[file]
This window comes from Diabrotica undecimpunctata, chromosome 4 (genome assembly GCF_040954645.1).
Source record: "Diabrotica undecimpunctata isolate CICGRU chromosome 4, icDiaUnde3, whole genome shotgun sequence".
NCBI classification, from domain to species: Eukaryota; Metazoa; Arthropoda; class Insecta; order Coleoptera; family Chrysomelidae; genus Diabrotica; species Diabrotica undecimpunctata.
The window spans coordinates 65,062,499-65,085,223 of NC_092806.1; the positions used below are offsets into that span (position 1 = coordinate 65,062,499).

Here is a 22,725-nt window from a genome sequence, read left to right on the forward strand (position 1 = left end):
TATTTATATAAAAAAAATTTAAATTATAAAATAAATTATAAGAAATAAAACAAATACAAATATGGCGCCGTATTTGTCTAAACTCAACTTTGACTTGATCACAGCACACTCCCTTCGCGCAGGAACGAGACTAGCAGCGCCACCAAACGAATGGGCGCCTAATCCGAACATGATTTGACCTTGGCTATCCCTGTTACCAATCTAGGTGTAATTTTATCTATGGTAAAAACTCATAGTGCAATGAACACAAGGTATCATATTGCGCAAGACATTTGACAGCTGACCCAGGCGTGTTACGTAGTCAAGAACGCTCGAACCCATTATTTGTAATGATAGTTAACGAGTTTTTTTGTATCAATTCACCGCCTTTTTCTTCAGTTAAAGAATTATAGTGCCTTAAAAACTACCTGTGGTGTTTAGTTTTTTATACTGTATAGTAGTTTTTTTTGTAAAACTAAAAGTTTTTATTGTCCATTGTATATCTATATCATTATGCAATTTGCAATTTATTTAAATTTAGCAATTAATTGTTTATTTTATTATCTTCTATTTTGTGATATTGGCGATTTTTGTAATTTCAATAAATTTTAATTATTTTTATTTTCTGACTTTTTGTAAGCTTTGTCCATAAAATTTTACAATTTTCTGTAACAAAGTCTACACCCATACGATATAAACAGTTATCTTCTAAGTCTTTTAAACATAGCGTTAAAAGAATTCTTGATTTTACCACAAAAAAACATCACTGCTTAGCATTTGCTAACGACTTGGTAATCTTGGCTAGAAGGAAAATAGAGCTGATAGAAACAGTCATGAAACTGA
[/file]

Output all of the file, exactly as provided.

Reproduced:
This window comes from Diabrotica undecimpunctata, chromosome 4 (genome assembly GCF_040954645.1).
Source record: "Diabrotica undecimpunctata isolate CICGRU chromosome 4, icDiaUnde3, whole genome shotgun sequence".
NCBI classification, from domain to species: Eukaryota; Metazoa; Arthropoda; class Insecta; order Coleoptera; family Chrysomelidae; genus Diabrotica; species Diabrotica undecimpunctata.
The window spans coordinates 65,062,499-65,085,223 of NC_092806.1; the positions used below are offsets into that span (position 1 = coordinate 65,062,499).

Here is a 22,725-nt window from a genome sequence, read left to right on the forward strand (position 1 = left end):
TATTTATATAAAAAAAATTTAAATTATAAAATAAATTATAAGAAATAAAACAAATACAAATATGGCGCCGTATTTGTCTAAACTCAACTTTGACTTGATCACAGCACACTCCCTTCGCGCAGGAACGAGACTAGCAGCGCCACCAAACGAATGGGCGCCTAATCCGAACATGATTTGACCTTGGCTATCCCTGTTACCAATCTAGGTGTAATTTTATCTATGGTAAAAACTCATAGTGCAATGAACACAAGGTATCATATTGCGCAAGACATTTGACAGCTGACCCAGGCGTGTTACGTAGTCAAGAACGCTCGAACCCATTATTTGTAATGATAGTTAACGAGTTTTTTTGTATCAATTCACCGCCTTTTTCTTCAGTTAAAGAATTATAGTGCCTTAAAAACTACCTGTGGTGTTTAGTTTTTTATACTGTATAGTAGTTTTTTTTGTAAAACTAAAAGTTTTTATTGTCCATTGTATATCTATATCATTATGCAATTTGCAATTTATTTAAATTTAGCAATTAATTGTTTATTTTATTATCTTCTATTTTGTGATATTGGCGATTTTTGTAATTTCAATAAATTTTAATTATTTTTATTTTCTGACTTTTTGTAAGCTTTGTCCATAAAATTTTACAATTTTCTGTAACAAAGTCTACACCCATACGATATAAACAGTTATCTTCTAAGTCTTTTAAACATAGCGTTAAAAGAATTCTTGATTTTACCACAAAAAAACATCACTGCTTAGCATTTGCTAACGACTTGGTAATCTTGGCTAGAAGGAAAATAGAGCTGATAGAAACAGTCATGAAACTGA